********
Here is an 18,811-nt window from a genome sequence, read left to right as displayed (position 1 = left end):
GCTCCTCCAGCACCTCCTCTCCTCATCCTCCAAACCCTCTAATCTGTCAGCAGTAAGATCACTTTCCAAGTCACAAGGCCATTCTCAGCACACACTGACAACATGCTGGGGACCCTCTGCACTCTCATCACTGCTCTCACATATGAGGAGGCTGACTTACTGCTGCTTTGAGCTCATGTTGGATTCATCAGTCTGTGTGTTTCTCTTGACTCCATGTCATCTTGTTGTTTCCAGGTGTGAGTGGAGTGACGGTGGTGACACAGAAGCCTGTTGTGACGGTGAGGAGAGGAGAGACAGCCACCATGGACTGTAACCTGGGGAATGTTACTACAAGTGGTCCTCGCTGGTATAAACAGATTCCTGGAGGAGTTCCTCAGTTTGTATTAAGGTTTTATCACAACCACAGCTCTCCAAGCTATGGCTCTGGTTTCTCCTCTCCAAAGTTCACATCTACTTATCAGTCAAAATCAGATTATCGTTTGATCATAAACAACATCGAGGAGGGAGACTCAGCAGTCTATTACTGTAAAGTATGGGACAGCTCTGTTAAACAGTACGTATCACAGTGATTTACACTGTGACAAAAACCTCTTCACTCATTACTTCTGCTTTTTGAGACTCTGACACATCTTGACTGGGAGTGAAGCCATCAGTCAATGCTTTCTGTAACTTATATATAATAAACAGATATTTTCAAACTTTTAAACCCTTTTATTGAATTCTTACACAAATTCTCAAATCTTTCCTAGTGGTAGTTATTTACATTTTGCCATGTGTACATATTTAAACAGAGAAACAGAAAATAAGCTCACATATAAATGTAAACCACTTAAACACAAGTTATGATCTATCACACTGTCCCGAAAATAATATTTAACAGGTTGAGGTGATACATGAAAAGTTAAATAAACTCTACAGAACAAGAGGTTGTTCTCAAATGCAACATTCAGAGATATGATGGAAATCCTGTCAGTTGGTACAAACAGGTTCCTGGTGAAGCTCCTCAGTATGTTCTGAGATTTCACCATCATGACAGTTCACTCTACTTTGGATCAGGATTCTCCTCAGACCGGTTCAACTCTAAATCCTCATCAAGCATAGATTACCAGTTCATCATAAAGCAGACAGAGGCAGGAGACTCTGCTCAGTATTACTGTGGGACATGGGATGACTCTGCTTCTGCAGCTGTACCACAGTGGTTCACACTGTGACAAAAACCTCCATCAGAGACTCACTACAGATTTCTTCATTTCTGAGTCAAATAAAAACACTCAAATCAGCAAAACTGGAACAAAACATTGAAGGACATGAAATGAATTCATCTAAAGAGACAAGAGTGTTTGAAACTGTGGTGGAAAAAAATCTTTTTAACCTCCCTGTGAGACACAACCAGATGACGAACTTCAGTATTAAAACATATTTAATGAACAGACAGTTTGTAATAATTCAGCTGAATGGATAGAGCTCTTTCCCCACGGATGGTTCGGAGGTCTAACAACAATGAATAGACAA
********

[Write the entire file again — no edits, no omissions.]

Here is an 18,811-nt window from a genome sequence, read left to right as displayed (position 1 = left end):
GCTCCTCCAGCACCTCCTCTCCTCATCCTCCAAACCCTCTAATCTGTCAGCAGTAAGATCACTTTCCAAGTCACAAGGCCATTCTCAGCACACACTGACAACATGCTGGGGACCCTCTGCACTCTCATCACTGCTCTCACATATGAGGAGGCTGACTTACTGCTGCTTTGAGCTCATGTTGGATTCATCAGTCTGTGTGTTTCTCTTGACTCCATGTCATCTTGTTGTTTCCAGGTGTGAGTGGAGTGACGGTGGTGACACAGAAGCCTGTTGTGACGGTGAGGAGAGGAGAGACAGCCACCATGGACTGTAACCTGGGGAATGTTACTACAAGTGGTCCTCGCTGGTATAAACAGATTCCTGGAGGAGTTCCTCAGTTTGTATTAAGGTTTTATCACAACCACAGCTCTCCAAGCTATGGCTCTGGTTTCTCCTCTCCAAAGTTCACATCTACTTATCAGTCAAAATCAGATTATCGTTTGATCATAAACAACATCGAGGAGGGAGACTCAGCAGTCTATTACTGTAAAGTATGGGACAGCTCTGTTAAACAGTACGTATCACAGTGATTTACACTGTGACAAAAACCTCTTCACTCATTACTTCTGCTTTTTGAGACTCTGACACATCTTGACTGGGAGTGAAGCCATCAGTCAATGCTTTCTGTAACTTATATATAATAAACAGATATTTTCAAACTTTTAAACCCTTTTATTGAATTCTTACACAAATTCTCAAATCTTTCCTAGTGGTAGTTATTTACATTTTGCCATGTGTACATATTTAAACAGAGAAACAGAAAATAAGCTCACATATAAATGTAAACCACTTAAACACAAGTTATGATCTATCACACTGTCCCGAAAATAATATTTAACAGGTTGAGGTGATACATGAAAAGTTAAATAAACTCTACAGAACAAGAGGTTGTTCTCAAATGCAACATTCAGAGATATGATGGAAATCCTGTCAGTTGGTACAAACAGGTTCCTGGTGAAGCTCCTCAGTATGTTCTGAGATTTCACCATCATGACAGTTCACTCTACTTTGGATCAGGATTCTCCTCAGACCGGTTCAACTCTAAATCCTCATCAAGCATAGATTACCAGTTCATCATAAAGCAGACAGAGGCAGGAGACTCTGCTCAGTATTACTGTGGGACATGGGATGACTCTGCTTCTGCAGCTGTACCACAGTGGTTCACACTGTGACAAAAACCTCCATCAGAGACTCACTACAGATTTCTTCATTTCTGAGTCAAATAAAAACACTCAAATCAGCAAAACTGGAACAAAACATTGAAGGACATGAAATGAATTCATCTAAAGAGACAAGAGTGTTTGAAACTGTGGTGGAAAAAAATCTTTTTAACCTCCCTGTGAGACACAACCAGATGACGAACTTCAGTATTAAAACATATTTAATGAACAGACAGTTTGTAATAATTCAGCTGAATGGATAGAGCTCTTTCCCCACGGATGGTTCGGAGGTCTAACAACAATGAATAGACAA